On July 6, 2013 a Korean registered Boeing 777-200 operating as Asiana Airlines Flight 214 struck a seawall on final approach to San Francisco International Airport (SFO). There were 291 passengers on board the aircraft at the time of the accident. Three passengers were killed and several of the flight crew and other passengers suffered serious injuries. The aircraft, which struck a perimeter Seawall of the Airport while attempting to land at low altitude and low air speed, on approach broke apart at the tail and was destroyed by impact forces and a post-crash fire. The impact forces, which so exceeded certification limits resulted in the inflation of two slide/rafts inside the cabin, injuring and temporarily trapping two flight attendants. Six occupants were ejected from the aircraft during the impact sequence (two of which died on the scene) and as the fire spread through the fuselage five passengers had to be extricated by firefighters (one of whom later died).
The lawsuit, which has been filed in the United States District Court of Northern California by Nolan Law Group, alleges negligence on the part of Asiana Airlines Inc., The Boeing Company, Air Cruisers Company LLC, and Zodiac Aero Evacuation Systems a subsidiary of Zodiac Aerospace. The suit suggests that the crash was a result of reckless inattention and errors by inadequately trained Asiana flight crew in combination with dangerous design defects and shortcomings with auto flight modes, low airspeed warning systems, safety harnesses and emergency evacuation slides.
As a matter of no small importance, Nolan Law Group was able to have the case heard in the United States District Court for the Northern District of California citing that the venue was proper due to a substantial part of the events or omissions giving rise to the claim occurred in the Northern District of California. And because defendants are subject to personal jurisdiction in the Northern District of California and have sufficient contacts because they do business and/or commerce in California. The firm also established that the California court has subject matter jurisdiction as this case involves a dispute between the Plaintiff, a United States citizen, a California resident, a passenger with a destination of California, and/or a passenger who entered into the contract of carriage in the United States, and Defendants, corporations based in South Korea, France, the State of Illinois, and the State of New Jersey and the amount in controversy exceeds the jurisdictional minimum of this Court. Subject matter jurisdiction is also determined pursuant to the laws and treaties ratified by the United States, including the Convention for the Unification of Certain Rules for International Carriage by Air (“Montreal Convention”) Asiana Airlines Inc. as a signatory to the Montreal Convention via the International Air Carrier Transportation Association (“IATA”) Intercarrier Agreement on Passenger Liability which specifically removes limitations on damages.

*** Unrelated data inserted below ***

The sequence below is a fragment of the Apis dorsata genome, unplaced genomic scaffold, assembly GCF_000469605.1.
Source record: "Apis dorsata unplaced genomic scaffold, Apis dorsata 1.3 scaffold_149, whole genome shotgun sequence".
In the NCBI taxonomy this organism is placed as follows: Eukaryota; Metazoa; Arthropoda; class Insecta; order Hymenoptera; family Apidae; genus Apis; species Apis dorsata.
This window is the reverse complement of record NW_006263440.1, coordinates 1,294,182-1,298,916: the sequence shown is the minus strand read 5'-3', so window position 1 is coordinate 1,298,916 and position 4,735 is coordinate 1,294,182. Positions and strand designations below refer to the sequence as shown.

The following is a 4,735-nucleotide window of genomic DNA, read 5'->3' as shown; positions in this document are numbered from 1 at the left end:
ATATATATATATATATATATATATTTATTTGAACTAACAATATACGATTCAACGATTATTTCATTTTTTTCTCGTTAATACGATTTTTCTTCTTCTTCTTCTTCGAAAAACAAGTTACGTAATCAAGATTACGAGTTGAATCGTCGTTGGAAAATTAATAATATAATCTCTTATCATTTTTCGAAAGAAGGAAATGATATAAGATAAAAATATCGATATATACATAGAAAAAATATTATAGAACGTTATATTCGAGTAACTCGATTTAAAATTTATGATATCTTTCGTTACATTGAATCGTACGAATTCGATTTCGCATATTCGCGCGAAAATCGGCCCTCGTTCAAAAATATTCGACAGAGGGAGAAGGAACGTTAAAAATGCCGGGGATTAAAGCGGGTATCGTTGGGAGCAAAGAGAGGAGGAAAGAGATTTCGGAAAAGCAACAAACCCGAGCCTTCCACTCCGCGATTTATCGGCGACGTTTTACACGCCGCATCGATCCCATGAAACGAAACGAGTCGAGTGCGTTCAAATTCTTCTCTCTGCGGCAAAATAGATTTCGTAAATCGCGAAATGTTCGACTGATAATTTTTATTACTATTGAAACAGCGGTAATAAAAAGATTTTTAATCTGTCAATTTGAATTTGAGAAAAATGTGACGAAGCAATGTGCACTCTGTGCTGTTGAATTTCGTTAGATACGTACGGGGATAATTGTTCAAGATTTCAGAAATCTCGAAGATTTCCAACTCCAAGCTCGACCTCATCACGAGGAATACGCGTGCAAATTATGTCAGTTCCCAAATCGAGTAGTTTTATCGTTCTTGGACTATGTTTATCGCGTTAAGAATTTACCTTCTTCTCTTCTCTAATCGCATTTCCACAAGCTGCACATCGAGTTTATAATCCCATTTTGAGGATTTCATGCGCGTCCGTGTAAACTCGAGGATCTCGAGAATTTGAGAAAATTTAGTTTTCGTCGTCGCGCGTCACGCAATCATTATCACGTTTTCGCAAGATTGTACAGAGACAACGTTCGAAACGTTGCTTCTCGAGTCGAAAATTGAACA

The complaint maintains that Asiana negligently operated, maintained, controlled, equipped, and/or piloted the fateful aircraft, including failing to provide passengers in Economy Class with the same robust seat restraint systems as those in Business Class. It also suggests that Asiana failed to properly hire, train, and/or monitor its pilots to assure they had the required skill and experience to safely land their aircraft at all airports in which Asiana did business. The legal filing asserts negligence on the part of The Boeing Company for designing, manufacturing and distributing a faulty auto-throttle control system, inadequate auto-throttle warnings, ineffective low-speed warnings, and/or lap-only seat belts in sections of its aircraft and goes on to detail Boeing’s failure to adequately train, notify, monitor, supervise and/or update pilots to fly the Boeing 777-200ER; and/or warn Asiana of concerns Boeing knew or should have known about the unfitness of Asiana pilots to fly the Boeing aircraft. The lawsuit further alleges that Air Cruisers Company LLC, and Zodiac Aero Evacuation Systems a subsidiary of Zodiac Aerospace caused further injuries to the passengers by providing emergency evacuation slides which opened in the cabin injuring passengers and crew or failed to operate or open forcing many passengers and others to jump and fall into wreckage and onto the tarmac.
The suit prays for judgment against the defendants and seeks damages for economic and non-economic losses suffered by the Plaintiff including past and future medical expenses, future loss of earnings and earning capacity, loss of personal property and personal effects and a loss of consortium.
Plaintiffs v. The Boeing Company, et al. (National Airlines Flight 102)
On April 29, 2013, a Boeing 747-400 aircraft being operated as National Airlines Flight 102 between the British military base Camp Bastion in Afghanistan and Al Maktoum Airport in Dubai, with a refueling stop at Bagram Airfield, Afghanistan crashed moments after taking off from Bagram, killing all seven people on board. The aircraft involved was a Boeing 747-428BCF, originally manufactured in 1993 as a passenger aircraft and then later modified by Boeing for service as a cargo freighter. At the time of the crash, the aircraft was flying on behalf of the United States Air Force Air Mobility Command. The subsequent accident investigations determined that the plane was carrying five large military vehicles which were inadequately restrained. This led to at least one vehicle moving rearward, crippling key hydraulic systems and damaging the horizontal stabilizer components, which rendered the airplane uncontrollable.